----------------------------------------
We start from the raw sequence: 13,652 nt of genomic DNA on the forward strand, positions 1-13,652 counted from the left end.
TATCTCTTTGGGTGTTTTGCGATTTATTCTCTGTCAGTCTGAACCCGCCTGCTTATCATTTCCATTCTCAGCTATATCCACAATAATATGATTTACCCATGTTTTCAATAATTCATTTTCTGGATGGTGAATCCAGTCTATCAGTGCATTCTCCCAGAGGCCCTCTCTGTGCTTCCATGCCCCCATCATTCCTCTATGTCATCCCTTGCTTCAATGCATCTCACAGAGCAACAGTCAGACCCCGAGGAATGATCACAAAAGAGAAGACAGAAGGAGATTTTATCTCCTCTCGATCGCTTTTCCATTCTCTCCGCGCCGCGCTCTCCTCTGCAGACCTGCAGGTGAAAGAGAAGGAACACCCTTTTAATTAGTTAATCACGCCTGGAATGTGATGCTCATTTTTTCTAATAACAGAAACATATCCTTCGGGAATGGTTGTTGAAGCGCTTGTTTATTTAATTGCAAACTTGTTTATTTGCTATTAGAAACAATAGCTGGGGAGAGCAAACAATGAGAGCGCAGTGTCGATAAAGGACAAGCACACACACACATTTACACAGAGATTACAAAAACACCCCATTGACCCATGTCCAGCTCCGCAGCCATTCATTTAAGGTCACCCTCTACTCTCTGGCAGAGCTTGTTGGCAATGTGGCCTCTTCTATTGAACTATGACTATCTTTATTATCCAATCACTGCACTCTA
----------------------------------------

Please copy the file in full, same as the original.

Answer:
We start from the raw sequence: 13,652 nt of genomic DNA on the forward strand, positions 1-13,652 counted from the left end.
TATCTCTTTGGGTGTTTTGCGATTTATTCTCTGTCAGTCTGAACCCGCCTGCTTATCATTTCCATTCTCAGCTATATCCACAATAATATGATTTACCCATGTTTTCAATAATTCATTTTCTGGATGGTGAATCCAGTCTATCAGTGCATTCTCCCAGAGGCCCTCTCTGTGCTTCCATGCCCCCATCATTCCTCTATGTCATCCCTTGCTTCAATGCATCTCACAGAGCAACAGTCAGACCCCGAGGAATGATCACAAAAGAGAAGACAGAAGGAGATTTTATCTCCTCTCGATCGCTTTTCCATTCTCTCCGCGCCGCGCTCTCCTCTGCAGACCTGCAGGTGAAAGAGAAGGAACACCCTTTTAATTAGTTAATCACGCCTGGAATGTGATGCTCATTTTTTCTAATAACAGAAACATATCCTTCGGGAATGGTTGTTGAAGCGCTTGTTTATTTAATTGCAAACTTGTTTATTTGCTATTAGAAACAATAGCTGGGGAGAGCAAACAATGAGAGCGCAGTGTCGATAAAGGACAAGCACACACACACATTTACACAGAGATTACAAAAACACCCCATTGACCCATGTCCAGCTCCGCAGCCATTCATTTAAGGTCACCCTCTACTCTCTGGCAGAGCTTGTTGGCAATGTGGCCTCTTCTATTGAACTATGACTATCTTTATTATCCAATCACTGCACTCTA